For most of the twentieth century, readers in the United States associated comics not only with the comic book and the graphic novel but also with the comic strips in the “funnies” section of their daily newspaper. The funny pages were an essential aspect of twentieth-century US popular culture, serving as the home for many of the most famous fictional Americans: they were where the Yellow Kid explored Hogan’s Alley and the Katzenjammer Kids got into trouble, where Nemo dreamed his little dreams and Krazy Kat fell in love with Ignatz Mouse, where Walt found Skeezix on his doorstep and Blondie married Bumstead, where Nancy and Sluggo got into trouble and Lucy van Pelt pulled the football away from Charlie Brown, where Calvin and Hobbes rode their wagon down the hill and Huey and Riley Freeman fought suburban complacency.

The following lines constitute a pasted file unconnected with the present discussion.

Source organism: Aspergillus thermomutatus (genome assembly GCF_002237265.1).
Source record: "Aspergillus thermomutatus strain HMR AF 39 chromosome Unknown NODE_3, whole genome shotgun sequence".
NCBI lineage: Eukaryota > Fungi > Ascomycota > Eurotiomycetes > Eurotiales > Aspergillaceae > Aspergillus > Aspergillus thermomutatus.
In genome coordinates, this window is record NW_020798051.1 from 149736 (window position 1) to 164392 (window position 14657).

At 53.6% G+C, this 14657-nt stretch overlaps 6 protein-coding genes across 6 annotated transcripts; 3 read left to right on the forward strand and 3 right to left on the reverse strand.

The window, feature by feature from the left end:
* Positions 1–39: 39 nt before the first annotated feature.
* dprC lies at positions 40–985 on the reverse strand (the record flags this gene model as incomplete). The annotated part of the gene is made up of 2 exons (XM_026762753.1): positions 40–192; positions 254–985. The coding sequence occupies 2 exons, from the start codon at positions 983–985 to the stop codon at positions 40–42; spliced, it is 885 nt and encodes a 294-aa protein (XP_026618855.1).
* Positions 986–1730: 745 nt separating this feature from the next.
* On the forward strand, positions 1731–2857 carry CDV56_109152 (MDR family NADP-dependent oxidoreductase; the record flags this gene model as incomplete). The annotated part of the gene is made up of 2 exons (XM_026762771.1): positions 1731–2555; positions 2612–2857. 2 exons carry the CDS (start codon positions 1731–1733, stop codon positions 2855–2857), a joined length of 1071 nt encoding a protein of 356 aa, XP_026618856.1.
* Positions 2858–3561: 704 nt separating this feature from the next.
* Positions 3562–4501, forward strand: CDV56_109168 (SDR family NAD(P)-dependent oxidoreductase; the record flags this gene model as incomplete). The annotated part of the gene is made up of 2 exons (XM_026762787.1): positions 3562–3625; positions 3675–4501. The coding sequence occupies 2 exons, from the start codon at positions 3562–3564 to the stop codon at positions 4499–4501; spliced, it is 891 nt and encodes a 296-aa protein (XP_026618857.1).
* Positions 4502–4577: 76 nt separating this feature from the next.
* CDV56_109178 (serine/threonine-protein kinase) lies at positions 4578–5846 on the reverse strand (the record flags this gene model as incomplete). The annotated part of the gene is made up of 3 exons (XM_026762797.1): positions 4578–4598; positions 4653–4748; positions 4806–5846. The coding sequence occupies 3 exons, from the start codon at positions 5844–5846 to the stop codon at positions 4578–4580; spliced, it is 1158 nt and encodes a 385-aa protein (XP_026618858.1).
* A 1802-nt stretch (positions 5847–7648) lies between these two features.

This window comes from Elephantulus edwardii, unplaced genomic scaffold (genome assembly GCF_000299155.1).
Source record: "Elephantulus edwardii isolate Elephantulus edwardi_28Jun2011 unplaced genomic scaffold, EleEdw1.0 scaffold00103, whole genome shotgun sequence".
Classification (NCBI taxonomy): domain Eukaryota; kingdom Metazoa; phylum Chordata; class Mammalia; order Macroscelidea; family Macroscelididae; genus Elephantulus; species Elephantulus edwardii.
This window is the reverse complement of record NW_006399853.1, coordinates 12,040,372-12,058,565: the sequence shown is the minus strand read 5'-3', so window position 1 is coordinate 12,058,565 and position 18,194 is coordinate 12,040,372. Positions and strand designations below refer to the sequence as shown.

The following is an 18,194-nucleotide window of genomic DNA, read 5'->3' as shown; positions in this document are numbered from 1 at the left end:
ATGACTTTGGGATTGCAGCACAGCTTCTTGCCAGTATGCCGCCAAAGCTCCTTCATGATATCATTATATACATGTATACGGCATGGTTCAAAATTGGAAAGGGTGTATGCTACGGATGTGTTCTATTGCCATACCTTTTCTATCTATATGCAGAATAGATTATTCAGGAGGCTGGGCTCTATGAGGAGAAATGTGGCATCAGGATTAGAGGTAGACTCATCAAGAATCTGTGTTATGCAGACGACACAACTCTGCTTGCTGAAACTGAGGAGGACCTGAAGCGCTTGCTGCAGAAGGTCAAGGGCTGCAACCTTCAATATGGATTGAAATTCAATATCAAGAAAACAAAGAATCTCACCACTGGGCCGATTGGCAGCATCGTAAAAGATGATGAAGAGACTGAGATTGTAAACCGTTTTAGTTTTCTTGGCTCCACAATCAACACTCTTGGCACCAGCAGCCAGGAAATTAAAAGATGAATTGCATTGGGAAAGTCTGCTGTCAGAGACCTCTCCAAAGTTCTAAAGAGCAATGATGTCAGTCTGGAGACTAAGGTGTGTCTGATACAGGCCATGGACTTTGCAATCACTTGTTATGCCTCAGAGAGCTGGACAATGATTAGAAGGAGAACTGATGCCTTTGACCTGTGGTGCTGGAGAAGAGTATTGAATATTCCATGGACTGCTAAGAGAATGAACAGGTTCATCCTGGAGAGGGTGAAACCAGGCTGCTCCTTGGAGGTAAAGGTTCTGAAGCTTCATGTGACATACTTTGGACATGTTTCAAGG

This essay may be found on page 107 of the printed volume.

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